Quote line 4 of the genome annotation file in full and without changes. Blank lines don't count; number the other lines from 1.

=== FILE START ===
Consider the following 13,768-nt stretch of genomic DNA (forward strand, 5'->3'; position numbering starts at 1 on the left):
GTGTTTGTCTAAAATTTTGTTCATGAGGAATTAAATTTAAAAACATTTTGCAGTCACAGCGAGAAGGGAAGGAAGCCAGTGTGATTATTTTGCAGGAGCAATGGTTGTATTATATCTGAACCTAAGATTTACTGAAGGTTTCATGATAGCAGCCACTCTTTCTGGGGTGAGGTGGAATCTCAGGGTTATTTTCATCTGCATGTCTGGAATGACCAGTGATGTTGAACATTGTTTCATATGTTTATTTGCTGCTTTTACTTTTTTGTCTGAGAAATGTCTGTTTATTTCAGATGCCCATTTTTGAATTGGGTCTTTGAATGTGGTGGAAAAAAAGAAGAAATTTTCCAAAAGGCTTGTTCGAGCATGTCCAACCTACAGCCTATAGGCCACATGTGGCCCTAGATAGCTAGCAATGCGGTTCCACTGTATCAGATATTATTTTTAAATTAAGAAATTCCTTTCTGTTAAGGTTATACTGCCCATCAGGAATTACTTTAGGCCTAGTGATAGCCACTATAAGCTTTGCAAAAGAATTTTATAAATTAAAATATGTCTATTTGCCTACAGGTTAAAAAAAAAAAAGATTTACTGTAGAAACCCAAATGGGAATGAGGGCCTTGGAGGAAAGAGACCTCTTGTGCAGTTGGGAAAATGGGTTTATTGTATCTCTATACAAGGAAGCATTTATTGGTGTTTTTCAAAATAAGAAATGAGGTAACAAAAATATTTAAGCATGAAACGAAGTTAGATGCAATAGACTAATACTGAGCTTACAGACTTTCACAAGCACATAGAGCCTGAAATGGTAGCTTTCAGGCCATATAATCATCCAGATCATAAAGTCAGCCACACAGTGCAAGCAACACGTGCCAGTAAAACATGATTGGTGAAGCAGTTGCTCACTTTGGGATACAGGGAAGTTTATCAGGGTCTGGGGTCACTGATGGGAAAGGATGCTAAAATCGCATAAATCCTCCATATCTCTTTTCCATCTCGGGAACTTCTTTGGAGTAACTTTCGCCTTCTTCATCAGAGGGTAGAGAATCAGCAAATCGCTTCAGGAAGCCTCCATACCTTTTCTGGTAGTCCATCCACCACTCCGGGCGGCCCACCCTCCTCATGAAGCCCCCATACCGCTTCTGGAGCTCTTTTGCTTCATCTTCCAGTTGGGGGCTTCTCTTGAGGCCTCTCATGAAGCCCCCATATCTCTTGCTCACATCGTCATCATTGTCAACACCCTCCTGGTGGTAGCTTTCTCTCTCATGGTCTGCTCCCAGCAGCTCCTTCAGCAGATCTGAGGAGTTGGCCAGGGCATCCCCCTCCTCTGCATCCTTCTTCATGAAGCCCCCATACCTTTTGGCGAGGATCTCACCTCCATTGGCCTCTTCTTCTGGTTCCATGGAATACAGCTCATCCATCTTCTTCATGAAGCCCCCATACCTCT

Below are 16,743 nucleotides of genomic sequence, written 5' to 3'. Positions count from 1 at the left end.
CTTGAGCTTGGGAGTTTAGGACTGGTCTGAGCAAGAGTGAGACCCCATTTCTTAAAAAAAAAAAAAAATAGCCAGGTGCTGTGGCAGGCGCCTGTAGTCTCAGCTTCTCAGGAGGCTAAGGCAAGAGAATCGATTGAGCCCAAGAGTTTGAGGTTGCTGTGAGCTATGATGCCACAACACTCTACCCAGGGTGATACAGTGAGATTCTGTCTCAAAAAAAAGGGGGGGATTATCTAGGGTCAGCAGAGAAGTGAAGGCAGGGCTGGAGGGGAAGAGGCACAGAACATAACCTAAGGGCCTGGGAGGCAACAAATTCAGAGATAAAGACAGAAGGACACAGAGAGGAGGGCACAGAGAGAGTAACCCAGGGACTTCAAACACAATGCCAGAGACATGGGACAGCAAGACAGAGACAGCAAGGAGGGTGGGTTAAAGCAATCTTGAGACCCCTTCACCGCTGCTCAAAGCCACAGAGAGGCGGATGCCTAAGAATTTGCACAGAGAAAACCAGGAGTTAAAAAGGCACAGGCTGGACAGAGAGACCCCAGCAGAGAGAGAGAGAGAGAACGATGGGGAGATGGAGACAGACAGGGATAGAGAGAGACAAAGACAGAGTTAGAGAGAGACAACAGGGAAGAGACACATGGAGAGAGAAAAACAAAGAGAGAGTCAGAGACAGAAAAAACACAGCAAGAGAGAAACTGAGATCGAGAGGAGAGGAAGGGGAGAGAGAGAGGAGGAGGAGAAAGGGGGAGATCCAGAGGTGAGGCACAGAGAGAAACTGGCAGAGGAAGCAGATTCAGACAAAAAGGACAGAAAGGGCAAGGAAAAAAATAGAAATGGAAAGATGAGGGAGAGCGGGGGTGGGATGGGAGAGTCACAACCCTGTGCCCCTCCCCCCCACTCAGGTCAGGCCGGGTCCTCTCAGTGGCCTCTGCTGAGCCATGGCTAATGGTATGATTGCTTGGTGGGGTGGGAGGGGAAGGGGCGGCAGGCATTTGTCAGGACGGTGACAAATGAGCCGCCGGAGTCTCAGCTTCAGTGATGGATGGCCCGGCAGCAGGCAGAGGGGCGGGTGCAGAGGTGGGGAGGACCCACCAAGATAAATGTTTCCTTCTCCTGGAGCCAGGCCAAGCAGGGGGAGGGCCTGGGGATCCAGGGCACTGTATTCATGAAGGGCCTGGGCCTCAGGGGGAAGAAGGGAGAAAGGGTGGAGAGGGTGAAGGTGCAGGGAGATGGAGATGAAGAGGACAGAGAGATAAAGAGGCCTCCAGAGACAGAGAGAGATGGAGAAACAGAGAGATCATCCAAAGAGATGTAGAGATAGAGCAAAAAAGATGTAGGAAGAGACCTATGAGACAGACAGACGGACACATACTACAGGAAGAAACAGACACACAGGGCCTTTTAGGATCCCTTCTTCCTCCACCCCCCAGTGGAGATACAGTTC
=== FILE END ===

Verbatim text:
CTTGAGCTTGGGAGTTTAGGACTGGTCTGAGCAAGAGTGAGACCCCATTTCTTAAAAAAAAAAAAAAATAGCCAGGTGCTGTGGCAGGCGCCTGTAGTCTCAGCTTCTCAGGAGGCTAAGGCAAGAGAATCGATTGAGCCCAAGAGTTTGAGGTTGCTGTGAGCTATGATGCCACAACACTCTACCCAGGGTGATACAGTGAGATTCTGTCTCAAAAAAAAGGGGGGGATTATCTAGGGTCAGCAGAGAAGTGAAGGCAGGGCTGGAGGGGAAGAGGCACAGAACATAACCTAAGGGCCTGGGAGGCAACAAATTCAGAGATAAAGACAGAAGGACACAGAGAGGAGGGCACAGAGAGAGTAACCCAGGGACTTCAAACACAATGCCAGAGACATGGGACAGCAAGACAGAGACAGCAAGGAGGGTGGGTTAAAGCAATCTTGAGACCCCTTCACCGCTGCTCAAAGCCACAGAGAGGCGGATGCCTAAGAATTTGCACAGAGAAAACCAGGAGTTAAAAAGGCACAGGCTGGACAGAGAGACCCCAGCAGAGAGAGAGAGAGAGAACGATGGGGAGATGGAGACAGACAGGGATAGAGAGAGACAAAGACAGAGTTAGAGAGAGACAACAGGGAAGAGACACATGGAGAGAGAAAAACAAAGAGAGAGTCAGAGACAGAAAAAACACAGCAAGAGAGAAACTGAGATCGAGAGGAGAGGAAGGGGAGAGAGAGAGGAGGAGGAGAAAGGGGGAGATCCAGAGGTGAGGCACAGAGAGAAACTGGCAGAGGAAGCAGATTCAGACAAAAAGGACAGAAAGGGCAAGGAAAAAAATAGAAATGGAAAGATGAGGGAGAGCGGGGGTGGGATGGGAGAGTCACAACCCTGTGCCCCTCCCCCCCACTCAGGTCAGGCCGGGTCCTCTCAGTGGCCTCTGCTGAGCCATGGCTAATGGTATGATTGCTTGGTGGGGTGGGAGGGGAAGGGGCGGCAGGCATTTGTCAGGACGGTGACAAATGAGCCGCCGGAGTCTCAGCTTCAGTGATGGATGGCCCGGCAGCAGGCAGAGGGGCGGGTGCAGAGGTGGGGAGGACCCACCAAGATAAATGTTTCCTTCTCCTGGAGCCAGGCCAAGCAGGGGGAGGGCCTGGGGATCCAGGGCACTGTATTCATGAAGGGCCTGGGCCTCAGGGGGAAGAAGGGAGAAAGGGTGGAGAGGGTGAAGGTGCAGGGAGATGGAGATGAAGAGGACAGAGAGATAAAGAGGCCTCCAGAGACAGAGAGAGATGGAGAAACAGAGAGATCATCCAAAGAGATGTAGAGATAGAGCAAAAAAGATGTAGGAAGAGACCTATGAGACAGACAGACGGACACATACTACAGGAAGAAACAGACACACAGGGCCTTTTAGGATCCCTTCTTCCTCCACCCCCCAGTGGAGATACAGTTC